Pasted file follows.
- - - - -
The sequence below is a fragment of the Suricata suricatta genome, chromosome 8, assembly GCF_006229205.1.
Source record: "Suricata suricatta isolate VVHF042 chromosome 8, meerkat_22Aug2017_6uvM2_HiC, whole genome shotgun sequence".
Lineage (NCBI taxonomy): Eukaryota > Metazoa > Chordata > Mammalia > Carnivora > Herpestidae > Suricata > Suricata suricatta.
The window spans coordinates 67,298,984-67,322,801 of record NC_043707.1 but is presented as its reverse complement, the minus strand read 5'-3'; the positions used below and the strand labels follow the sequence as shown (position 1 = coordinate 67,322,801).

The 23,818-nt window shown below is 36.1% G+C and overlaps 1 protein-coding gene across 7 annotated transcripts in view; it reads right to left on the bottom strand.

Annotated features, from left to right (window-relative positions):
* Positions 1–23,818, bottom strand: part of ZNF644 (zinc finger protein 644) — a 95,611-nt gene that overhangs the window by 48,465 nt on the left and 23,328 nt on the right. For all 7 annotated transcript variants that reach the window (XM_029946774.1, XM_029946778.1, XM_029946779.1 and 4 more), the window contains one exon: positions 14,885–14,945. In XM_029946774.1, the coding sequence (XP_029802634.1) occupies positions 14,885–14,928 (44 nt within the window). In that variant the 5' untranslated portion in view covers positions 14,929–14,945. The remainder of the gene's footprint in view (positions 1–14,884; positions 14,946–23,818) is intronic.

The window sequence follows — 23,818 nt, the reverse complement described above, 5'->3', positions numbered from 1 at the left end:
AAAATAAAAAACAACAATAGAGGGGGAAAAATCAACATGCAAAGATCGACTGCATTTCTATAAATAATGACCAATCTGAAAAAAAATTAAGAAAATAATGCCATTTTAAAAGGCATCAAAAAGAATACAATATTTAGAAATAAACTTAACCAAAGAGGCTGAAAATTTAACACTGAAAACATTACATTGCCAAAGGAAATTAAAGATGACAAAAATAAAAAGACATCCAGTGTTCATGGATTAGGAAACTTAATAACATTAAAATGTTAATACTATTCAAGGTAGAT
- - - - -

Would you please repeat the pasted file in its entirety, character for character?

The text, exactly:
The sequence below is a fragment of the Suricata suricatta genome, chromosome 8, assembly GCF_006229205.1.
Source record: "Suricata suricatta isolate VVHF042 chromosome 8, meerkat_22Aug2017_6uvM2_HiC, whole genome shotgun sequence".
Lineage (NCBI taxonomy): Eukaryota > Metazoa > Chordata > Mammalia > Carnivora > Herpestidae > Suricata > Suricata suricatta.
The window spans coordinates 67,298,984-67,322,801 of record NC_043707.1 but is presented as its reverse complement, the minus strand read 5'-3'; the positions used below and the strand labels follow the sequence as shown (position 1 = coordinate 67,322,801).

The 23,818-nt window shown below is 36.1% G+C and overlaps 1 protein-coding gene across 7 annotated transcripts in view; it reads right to left on the bottom strand.

Annotated features, from left to right (window-relative positions):
* Positions 1–23,818, bottom strand: part of ZNF644 (zinc finger protein 644) — a 95,611-nt gene that overhangs the window by 48,465 nt on the left and 23,328 nt on the right. For all 7 annotated transcript variants that reach the window (XM_029946774.1, XM_029946778.1, XM_029946779.1 and 4 more), the window contains one exon: positions 14,885–14,945. In XM_029946774.1, the coding sequence (XP_029802634.1) occupies positions 14,885–14,928 (44 nt within the window). In that variant the 5' untranslated portion in view covers positions 14,929–14,945. The remainder of the gene's footprint in view (positions 1–14,884; positions 14,946–23,818) is intronic.

The window sequence follows — 23,818 nt, the reverse complement described above, 5'->3', positions numbered from 1 at the left end:
AAAATAAAAAACAACAATAGAGGGGGAAAAATCAACATGCAAAGATCGACTGCATTTCTATAAATAATGACCAATCTGAAAAAAAATTAAGAAAATAATGCCATTTTAAAAGGCATCAAAAAGAATACAATATTTAGAAATAAACTTAACCAAAGAGGCTGAAAATTTAACACTGAAAACATTACATTGCCAAAGGAAATTAAAGATGACAAAAATAAAAAGACATCCAGTGTTCATGGATTAGGAAACTTAATAACATTAAAATGTTAATACTATTCAAGGTAGAT